“So our thought was, why don’t we take all that heavy lifting – the process of fetching billions of weights from memory – move it away from the edge device and put it someplace where we have abundant access to power and memory, which gives us the ability to fetch those weights quickly?” he says. The neural network archi­tecture they developed, Netcast, involves storing weights in a central server that is connected to a novel piece of hardware called a smart transceiver. This smart trans­ceiver, a thumb-sized chip that can receive and transmit data, uses technology known as silicon photonics to fetch trillions of weights from memory each second.

It receives weights as electrical signals and imprints them onto light waves. Since the weight data are encoded as bits (1s and 0s) the transceiver converts them by switching lasers; a laser is turned on for a 1 and off for a 0. It combines these light waves and then periodi­cally transfers them through a fiber optic network so a client device doesn’t need to query the server to receive them. “Optics is great because there are many ways to carry data within optics. For instance, you can put data on different colors of light, and that enables a much higher data throughput and greater bandwidth than with electronics,” explains grad student Saumil Bandyo­padhyay.

Once the light waves arrive at the client device, a simple optical component known as a broadband Mach-Zehnder modulator uses them to perform super-fast, analog computation. This involves encoding input data from the device, such as sensor information, onto the weights. Then it sends each individual wavelength to a receiver that detects the light and measures the result of the computation. The researchers devised a way to use this modulator to do trillions of multi­plications per second, which vastly increases the speed of computation on the device while using only a tiny amount of power.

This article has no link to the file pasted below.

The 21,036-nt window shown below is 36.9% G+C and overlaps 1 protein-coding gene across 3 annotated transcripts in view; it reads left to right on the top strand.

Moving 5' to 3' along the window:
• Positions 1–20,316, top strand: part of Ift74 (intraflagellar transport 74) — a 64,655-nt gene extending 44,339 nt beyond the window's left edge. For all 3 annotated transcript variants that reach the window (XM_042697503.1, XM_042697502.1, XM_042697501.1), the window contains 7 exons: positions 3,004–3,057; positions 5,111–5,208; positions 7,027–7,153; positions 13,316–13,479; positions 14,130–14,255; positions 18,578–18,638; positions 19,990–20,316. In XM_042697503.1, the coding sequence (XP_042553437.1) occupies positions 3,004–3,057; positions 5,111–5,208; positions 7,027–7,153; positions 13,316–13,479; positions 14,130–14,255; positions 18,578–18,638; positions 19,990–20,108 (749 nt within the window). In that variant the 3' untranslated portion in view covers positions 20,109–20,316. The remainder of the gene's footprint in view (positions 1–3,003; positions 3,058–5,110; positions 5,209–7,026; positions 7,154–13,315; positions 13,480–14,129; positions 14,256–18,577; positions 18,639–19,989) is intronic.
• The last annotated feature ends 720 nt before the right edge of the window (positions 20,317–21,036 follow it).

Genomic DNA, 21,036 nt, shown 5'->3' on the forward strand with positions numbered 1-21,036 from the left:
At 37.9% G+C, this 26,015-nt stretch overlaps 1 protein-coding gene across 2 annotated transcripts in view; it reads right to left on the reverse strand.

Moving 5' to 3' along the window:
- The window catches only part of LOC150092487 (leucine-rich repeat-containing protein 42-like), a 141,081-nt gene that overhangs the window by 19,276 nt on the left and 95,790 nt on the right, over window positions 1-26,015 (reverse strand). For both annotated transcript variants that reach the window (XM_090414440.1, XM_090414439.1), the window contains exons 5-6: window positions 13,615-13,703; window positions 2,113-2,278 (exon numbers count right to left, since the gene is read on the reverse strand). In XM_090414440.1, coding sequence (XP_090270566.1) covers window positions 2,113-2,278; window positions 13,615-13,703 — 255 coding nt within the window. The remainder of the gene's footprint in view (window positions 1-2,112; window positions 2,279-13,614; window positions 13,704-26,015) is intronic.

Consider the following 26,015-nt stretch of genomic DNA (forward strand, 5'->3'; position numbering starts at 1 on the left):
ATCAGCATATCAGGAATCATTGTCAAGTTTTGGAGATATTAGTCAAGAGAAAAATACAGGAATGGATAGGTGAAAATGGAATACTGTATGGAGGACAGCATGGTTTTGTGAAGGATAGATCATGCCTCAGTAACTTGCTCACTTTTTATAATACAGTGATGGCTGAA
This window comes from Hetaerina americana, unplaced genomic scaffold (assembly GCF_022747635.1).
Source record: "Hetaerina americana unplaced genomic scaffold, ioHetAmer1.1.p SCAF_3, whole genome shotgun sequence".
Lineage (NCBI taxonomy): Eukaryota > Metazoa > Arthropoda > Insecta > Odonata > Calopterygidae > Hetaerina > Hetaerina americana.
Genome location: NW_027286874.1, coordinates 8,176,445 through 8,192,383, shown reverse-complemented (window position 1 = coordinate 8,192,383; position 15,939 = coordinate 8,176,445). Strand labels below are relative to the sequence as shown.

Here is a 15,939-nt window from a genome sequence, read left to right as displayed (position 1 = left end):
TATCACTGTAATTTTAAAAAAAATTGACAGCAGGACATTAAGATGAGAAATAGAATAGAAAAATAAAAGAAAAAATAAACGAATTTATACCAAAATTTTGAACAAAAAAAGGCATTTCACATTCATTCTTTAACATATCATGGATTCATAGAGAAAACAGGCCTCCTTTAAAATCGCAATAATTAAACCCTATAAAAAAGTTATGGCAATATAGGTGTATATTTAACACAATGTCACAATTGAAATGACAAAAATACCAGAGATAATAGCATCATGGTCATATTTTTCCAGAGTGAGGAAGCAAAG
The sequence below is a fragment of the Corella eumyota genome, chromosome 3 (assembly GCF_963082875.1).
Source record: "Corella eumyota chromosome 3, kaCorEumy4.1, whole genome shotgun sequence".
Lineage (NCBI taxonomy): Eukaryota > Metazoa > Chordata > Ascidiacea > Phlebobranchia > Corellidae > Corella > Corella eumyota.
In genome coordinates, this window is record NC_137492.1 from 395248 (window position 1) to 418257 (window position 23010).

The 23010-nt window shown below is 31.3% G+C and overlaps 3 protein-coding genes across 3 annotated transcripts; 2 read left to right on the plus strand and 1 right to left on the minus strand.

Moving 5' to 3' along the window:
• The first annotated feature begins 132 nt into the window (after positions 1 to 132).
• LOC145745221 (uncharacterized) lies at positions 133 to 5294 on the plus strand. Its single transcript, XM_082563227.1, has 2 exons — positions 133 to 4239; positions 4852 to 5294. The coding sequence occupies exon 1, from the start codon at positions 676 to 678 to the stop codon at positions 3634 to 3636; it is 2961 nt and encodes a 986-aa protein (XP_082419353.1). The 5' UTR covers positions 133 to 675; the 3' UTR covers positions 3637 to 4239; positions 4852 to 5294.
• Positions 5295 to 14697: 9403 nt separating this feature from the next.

“In order to make something faster, you need to make it more energy efficient. But there is a trade-off. We’ve built a system that can operate with about a milliwatt of power but still do trillions of multiplications per second. In terms of both speed and energy effi­ciency, that is a gain of orders of magnitude,” Sludds says. They tested this architecture by sending weights over an 86-kilometer fiber that connects their lab to MIT Lincoln Labora­tory. Netcast enabled machine-learning with high accuracy – 98.7 percent for image classification and 98.8 percent for digit recognition – at rapid speeds.

“We had to do some cali­bration, but I was surprised by how little work we had to do to achieve such high accuracy out of the box. We were able to get commer­cially relevant accuracy,” adds scientist Ryan Hamerly. Moving forward, the researchers want to iterate on the smart transceiver chip to achieve even better performance. They also want to minia­turize the receiver, which is currently the size of a shoe box, down to the size of a single chip so it could fit onto a smart device like a cell phone. (Source: MIT)

Reference: A. Sludds et al.: Delocalized photonic deep learning on the internet’s edge, Science 378, 270 (2022); DOI: 10.1126/science.abq8271

Link: Research Laboratory of Electronics, Massachusetts Institute of Technology, Cambridge, USA